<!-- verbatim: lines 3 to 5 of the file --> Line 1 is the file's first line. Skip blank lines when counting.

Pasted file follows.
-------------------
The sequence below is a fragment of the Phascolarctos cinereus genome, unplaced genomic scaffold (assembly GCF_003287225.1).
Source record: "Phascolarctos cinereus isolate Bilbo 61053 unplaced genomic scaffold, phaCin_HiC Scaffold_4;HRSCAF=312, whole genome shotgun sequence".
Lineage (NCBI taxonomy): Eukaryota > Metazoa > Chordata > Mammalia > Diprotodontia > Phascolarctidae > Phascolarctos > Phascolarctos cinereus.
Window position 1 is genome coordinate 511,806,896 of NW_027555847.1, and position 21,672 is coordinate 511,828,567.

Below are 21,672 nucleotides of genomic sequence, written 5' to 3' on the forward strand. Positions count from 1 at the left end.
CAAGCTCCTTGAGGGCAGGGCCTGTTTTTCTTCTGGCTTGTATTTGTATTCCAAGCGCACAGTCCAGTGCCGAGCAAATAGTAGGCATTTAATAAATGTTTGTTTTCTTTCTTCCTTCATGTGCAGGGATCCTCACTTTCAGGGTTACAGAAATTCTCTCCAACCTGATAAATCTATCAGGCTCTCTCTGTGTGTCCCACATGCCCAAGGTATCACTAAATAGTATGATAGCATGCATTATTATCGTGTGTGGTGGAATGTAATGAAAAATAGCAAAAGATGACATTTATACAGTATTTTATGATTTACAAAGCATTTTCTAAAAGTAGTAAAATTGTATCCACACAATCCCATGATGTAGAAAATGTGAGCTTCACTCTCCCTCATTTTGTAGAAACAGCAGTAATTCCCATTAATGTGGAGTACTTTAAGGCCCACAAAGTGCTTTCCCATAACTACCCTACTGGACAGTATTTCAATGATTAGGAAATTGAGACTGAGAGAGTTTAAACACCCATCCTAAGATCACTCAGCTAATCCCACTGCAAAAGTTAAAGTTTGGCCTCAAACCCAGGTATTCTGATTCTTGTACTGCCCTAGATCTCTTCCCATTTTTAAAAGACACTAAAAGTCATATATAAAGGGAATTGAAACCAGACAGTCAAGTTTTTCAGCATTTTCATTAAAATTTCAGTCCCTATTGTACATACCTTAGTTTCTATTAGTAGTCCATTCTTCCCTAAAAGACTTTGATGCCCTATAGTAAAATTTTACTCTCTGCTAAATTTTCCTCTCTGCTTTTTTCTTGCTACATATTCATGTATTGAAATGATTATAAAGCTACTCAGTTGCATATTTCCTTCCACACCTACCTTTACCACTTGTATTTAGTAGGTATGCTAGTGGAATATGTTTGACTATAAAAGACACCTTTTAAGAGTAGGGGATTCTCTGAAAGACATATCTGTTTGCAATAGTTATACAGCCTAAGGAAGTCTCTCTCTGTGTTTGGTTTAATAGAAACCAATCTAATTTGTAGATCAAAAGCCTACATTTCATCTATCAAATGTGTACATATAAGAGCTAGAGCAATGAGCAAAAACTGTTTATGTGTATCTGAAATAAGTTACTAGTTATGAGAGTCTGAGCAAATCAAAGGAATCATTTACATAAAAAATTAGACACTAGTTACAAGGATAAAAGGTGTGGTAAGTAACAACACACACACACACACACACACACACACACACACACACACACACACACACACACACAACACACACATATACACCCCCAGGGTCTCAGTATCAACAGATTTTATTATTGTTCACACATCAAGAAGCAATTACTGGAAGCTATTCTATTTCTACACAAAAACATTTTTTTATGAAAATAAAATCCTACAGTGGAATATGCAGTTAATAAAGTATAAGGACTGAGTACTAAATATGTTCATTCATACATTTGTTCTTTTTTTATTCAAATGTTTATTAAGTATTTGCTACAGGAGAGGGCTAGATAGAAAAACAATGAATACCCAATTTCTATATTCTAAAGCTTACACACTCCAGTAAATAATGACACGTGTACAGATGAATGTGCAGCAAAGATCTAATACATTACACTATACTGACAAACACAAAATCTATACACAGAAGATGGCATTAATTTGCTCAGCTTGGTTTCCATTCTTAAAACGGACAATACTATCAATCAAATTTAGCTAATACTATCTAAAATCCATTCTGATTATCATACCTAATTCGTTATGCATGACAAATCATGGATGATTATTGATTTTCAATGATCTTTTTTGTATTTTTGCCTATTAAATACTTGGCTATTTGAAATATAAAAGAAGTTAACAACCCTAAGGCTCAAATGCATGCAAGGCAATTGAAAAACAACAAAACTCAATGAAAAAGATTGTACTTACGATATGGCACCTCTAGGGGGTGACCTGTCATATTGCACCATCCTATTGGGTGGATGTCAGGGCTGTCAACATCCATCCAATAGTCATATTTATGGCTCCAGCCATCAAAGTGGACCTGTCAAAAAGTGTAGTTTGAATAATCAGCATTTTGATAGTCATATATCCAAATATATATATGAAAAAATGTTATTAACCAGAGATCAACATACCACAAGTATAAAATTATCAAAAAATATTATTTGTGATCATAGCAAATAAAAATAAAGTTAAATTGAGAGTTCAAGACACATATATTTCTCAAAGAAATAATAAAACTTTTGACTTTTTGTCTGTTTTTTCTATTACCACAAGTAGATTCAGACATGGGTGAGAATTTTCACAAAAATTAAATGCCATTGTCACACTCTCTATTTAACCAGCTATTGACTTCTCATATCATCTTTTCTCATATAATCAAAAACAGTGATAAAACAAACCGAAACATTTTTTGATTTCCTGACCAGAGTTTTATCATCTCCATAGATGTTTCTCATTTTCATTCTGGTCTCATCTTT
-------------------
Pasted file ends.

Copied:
Lineage (NCBI taxonomy): Eukaryota > Metazoa > Chordata > Mammalia > Diprotodontia > Phascolarctidae > Phascolarctos > Phascolarctos cinereus.
Window position 1 is genome coordinate 511,806,896 of NW_027555847.1, and position 21,672 is coordinate 511,828,567.

Below are 21,672 nucleotides of genomic sequence, written 5' to 3' on the forward strand. Positions count from 1 at the left end.